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Dhool DVD Cover.jpg
Official DVD Cover
Directed by Dharani
Produced by A. M. Rathnam
Written by Bharathan
Starring Vikram
Reemma Sen
Music by Vidyasagar
Cinematography Gopinath
Edited by V. T. Vijayan
Sri Surya Movies
Release date
  • 10 January 2003 (2003-01-10)
Running time
172 minutes
Country India
Language Tamil
Budget 70 million[1]

Dhool (English: Super) is a 2003 Indian Tamil-language action masala film directed by Dharani. The film featured Vikram, Jyothika and Reemma Sen in the lead roles, while Vivek, Sayaji Shinde, Telangana Sakunthala and Pasupathy among others play supporting roles. The film, produced by A. M. Rathnam at a cost of 7 crore,[1] had music composed by Vidyasagar and released in January 2003. The film was a commercial success. It was dubbed into Malayalam while being remade in Telugu, Sinhalese, Punjabi, and Bengali. It Also Dubbed In Hindi As "Khatarnak Ishq" .


Arumugam (Vikram) lives in a village and is a kind hearted man. There is a chemical factory in the village which releases toxic wastes into the river and the villagers decide to give a petition to the minister requesting him to close the factory. Arumugam and his childhood rival Easwari (Jyothika) along with Easwari’s grandmother leave to Chennai to meet the minister Kaalaipandi (Shayaji Shinde) who has won from the village’s constituency.

All three reach Chennai and stay with Narain (Vivek), who also belong to the same village but settled in Chennai. Swapna (Reema Sen), a fashion model, also lives near Narain’s home and she is attracted towards Arumugam whereas Narain loves Swapna. Arumugam meets the minister amidst heavy crowd and conveys the problems faced by their villagers due to water pollution. The minister assures to take swift action.

Meanwhile, Sornaka (Telangana Shakunthala) and her brother Aadhi (Pasupathy) are local goons involved in many illegal activities with the minister Kaalaipandi supporting them behind. One day, Easwari accindetally collides with Aadhi following which he tries to beat her but saved by Arumugam. Also, Arumugam fractures Aadhi’s hands. Now Sornaka and Aadhi set an eye on Arumugam and decide to trouble him.

They along with the help of the minister kidnap Arumugam and injure him badly. The minister also informs that he will never take any action against the chemical factory in his village. Narain, Swapna and Easwari rescue Arumugam and treat him. Arumugam discloses the true image of the minister and the culprits behind him to Easwari and Narain. Arumugam decides to take revenge on the minister and tarnish his image among the public. Arumugam uses the minister’s memo pad and forges a letter praising an adult movie and requesting it to be published in a daily newspaper. The newspaper editor believes it and publishes the next day. This brings agitation among political parties and people demand resignation from Kaalaipandi.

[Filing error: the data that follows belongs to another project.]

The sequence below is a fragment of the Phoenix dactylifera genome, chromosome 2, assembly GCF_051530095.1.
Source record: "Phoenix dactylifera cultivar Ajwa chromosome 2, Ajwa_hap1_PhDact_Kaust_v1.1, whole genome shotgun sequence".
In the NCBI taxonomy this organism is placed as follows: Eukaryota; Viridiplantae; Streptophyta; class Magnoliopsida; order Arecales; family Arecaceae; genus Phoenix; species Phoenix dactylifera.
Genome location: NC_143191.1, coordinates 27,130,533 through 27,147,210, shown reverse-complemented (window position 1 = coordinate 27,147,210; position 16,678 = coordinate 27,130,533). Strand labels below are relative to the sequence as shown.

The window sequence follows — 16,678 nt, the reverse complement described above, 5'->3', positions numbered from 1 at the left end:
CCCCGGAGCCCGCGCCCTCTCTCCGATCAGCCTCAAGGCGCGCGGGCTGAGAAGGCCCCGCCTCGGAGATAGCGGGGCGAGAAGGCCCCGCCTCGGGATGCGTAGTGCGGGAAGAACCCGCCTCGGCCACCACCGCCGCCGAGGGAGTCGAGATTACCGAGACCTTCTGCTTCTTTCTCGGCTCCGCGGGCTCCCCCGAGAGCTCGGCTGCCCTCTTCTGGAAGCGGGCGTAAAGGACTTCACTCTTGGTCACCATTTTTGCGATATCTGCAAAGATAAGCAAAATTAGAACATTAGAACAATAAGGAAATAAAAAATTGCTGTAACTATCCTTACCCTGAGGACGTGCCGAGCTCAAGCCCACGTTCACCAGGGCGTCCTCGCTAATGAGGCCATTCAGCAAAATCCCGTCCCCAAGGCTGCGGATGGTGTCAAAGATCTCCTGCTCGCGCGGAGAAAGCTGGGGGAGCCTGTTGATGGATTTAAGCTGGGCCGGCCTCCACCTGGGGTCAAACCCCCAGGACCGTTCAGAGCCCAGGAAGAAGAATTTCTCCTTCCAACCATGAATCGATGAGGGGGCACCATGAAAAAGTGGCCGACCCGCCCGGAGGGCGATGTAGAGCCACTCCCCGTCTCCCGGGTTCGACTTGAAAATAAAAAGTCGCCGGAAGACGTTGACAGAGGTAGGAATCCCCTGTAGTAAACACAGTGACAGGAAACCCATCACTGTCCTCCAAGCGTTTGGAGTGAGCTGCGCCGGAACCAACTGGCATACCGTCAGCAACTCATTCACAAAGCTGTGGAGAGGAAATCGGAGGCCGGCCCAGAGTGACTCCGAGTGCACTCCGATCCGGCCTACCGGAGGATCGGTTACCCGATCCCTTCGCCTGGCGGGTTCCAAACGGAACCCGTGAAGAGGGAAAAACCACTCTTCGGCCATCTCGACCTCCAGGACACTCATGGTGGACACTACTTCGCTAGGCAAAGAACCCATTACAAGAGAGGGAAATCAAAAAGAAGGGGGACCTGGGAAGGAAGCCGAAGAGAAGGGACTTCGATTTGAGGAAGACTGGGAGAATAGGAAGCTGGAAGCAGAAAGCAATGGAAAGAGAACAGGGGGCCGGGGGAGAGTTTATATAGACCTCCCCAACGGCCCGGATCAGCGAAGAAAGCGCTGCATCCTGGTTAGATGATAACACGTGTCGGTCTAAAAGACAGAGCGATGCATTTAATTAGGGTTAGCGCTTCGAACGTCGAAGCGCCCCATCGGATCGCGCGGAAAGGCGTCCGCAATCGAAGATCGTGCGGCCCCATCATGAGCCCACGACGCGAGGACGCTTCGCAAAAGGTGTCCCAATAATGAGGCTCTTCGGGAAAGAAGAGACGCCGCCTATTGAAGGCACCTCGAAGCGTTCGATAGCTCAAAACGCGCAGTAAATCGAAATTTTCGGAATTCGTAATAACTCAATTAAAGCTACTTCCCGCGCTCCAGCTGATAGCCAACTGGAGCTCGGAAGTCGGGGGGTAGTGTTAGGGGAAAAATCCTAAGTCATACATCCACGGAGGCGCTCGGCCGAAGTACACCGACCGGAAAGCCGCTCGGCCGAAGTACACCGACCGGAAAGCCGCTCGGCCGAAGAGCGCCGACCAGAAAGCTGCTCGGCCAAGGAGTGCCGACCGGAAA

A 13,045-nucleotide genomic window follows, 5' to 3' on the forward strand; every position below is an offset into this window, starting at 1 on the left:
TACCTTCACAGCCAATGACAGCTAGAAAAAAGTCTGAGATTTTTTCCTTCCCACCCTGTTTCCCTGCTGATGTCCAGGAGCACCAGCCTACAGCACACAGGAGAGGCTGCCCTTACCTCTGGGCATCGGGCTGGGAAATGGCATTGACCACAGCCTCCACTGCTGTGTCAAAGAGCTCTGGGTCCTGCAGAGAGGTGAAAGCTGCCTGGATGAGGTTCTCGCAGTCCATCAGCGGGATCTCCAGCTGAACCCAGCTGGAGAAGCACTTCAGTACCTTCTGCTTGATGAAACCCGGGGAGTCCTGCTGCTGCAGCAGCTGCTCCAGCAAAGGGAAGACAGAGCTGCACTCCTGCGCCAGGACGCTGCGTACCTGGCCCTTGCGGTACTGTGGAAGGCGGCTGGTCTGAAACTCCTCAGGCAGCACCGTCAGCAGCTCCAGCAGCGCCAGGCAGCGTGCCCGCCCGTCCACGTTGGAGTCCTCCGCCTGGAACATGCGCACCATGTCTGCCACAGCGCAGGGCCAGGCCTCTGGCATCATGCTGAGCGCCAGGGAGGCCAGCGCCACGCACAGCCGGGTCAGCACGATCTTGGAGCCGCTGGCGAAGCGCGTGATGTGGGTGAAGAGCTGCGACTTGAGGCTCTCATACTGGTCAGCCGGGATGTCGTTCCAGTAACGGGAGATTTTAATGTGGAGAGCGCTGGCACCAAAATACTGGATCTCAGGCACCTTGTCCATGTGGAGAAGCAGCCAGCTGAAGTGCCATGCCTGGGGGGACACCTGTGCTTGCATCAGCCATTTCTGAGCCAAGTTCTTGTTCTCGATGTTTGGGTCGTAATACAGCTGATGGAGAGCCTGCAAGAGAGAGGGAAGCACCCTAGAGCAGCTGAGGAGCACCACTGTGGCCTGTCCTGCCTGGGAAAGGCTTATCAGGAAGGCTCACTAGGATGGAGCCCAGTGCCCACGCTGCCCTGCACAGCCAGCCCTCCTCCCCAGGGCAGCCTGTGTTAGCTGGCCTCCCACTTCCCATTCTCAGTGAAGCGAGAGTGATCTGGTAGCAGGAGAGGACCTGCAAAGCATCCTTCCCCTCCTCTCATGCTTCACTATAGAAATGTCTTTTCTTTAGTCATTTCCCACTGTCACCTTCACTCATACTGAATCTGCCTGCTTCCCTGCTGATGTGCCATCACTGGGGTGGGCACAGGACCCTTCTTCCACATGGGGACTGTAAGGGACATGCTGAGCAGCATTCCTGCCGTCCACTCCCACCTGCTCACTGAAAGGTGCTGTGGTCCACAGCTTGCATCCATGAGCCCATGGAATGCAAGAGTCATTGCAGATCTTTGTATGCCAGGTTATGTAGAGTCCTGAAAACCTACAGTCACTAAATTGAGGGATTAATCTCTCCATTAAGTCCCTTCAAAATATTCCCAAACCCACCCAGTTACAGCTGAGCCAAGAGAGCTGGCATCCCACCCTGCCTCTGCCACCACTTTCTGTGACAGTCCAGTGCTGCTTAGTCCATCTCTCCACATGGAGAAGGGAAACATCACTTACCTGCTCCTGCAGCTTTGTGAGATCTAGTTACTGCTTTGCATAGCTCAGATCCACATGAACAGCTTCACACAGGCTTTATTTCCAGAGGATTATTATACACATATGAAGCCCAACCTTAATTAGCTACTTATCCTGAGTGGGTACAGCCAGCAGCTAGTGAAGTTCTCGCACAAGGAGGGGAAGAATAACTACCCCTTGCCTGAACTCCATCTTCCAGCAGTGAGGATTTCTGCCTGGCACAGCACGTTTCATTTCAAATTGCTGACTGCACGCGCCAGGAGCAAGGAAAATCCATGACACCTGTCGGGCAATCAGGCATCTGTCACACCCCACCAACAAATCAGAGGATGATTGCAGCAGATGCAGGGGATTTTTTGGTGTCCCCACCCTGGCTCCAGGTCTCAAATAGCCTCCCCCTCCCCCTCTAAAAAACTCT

Sornaka decides to kidnap Easwari and kill Arumugam but instead Arumugam thrashes Sornaka’s men and also saves Easwari. Meanwhile, Sornaka while trying to escape gets hit by a lorry and dies.

The minister decides to bring back his lost image by staging a fast until death event which will bring sympathy among citizens. Arumugam comes to the event to kill the minister but the minister escapes while he gets shot by a police. However, the minister is killed by Aarumugam. The film ends with union of Aarumugam and Eeshwari as lovers. Finally Arumugam produces all the evidences collected by him against Kaalaipandi and he also helps the chemical factory to be closed which saves his village.



After the success of their 2001 collaboration Dhill, Dharani and Vikram announced in February 2002 that they were to come together again for a project titled Dhool.[2][3] Jyothika got the chance to play opposite Vikram for the first time. The film's song were partially shot in Denmark, and plans had been earlier made to shoot fight sequences in London, though the team later opted against doing so.[4] A huge set of a temple, a church, some houses and a shopping area, was erected at the Indian Express Office premises.[5]